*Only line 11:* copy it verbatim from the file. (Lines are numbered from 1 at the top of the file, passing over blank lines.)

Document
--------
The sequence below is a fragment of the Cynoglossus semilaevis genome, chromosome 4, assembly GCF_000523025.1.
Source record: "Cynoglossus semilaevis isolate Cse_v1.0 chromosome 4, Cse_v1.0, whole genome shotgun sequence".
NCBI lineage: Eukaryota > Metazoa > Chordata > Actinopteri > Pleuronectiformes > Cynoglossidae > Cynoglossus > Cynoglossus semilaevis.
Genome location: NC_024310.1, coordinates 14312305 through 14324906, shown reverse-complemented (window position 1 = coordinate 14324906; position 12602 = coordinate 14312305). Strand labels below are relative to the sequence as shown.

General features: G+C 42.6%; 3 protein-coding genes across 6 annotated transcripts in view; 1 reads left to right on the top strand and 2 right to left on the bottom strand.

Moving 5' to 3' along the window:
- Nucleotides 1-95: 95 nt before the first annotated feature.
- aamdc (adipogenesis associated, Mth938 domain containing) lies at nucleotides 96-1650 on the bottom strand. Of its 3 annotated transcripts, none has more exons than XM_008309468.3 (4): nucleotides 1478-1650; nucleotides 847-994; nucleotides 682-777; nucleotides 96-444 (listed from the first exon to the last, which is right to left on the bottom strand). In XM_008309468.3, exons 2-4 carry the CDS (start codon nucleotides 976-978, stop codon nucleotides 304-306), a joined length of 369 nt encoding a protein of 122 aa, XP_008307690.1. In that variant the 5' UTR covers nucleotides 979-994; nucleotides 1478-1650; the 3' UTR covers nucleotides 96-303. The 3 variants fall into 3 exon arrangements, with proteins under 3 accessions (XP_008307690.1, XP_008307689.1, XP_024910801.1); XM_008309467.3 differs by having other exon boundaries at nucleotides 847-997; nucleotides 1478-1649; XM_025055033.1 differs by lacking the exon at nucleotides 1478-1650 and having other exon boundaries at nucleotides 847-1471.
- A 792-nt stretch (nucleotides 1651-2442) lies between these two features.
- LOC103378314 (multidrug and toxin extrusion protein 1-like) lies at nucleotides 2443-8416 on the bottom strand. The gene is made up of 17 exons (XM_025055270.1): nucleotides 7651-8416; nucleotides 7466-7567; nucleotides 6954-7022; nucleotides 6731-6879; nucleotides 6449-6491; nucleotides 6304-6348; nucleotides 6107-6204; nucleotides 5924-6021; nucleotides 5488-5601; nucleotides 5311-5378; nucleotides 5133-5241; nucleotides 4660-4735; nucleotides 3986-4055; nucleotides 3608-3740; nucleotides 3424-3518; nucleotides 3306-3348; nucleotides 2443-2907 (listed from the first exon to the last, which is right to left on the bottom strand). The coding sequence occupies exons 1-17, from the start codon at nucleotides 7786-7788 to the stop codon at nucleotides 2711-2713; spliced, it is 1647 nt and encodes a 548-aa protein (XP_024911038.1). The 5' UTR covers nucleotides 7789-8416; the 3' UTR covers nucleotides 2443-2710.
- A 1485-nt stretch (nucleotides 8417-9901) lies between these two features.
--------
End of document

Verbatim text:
- A 1485-nt stretch (nucleotides 8417-9901) lies between these two features.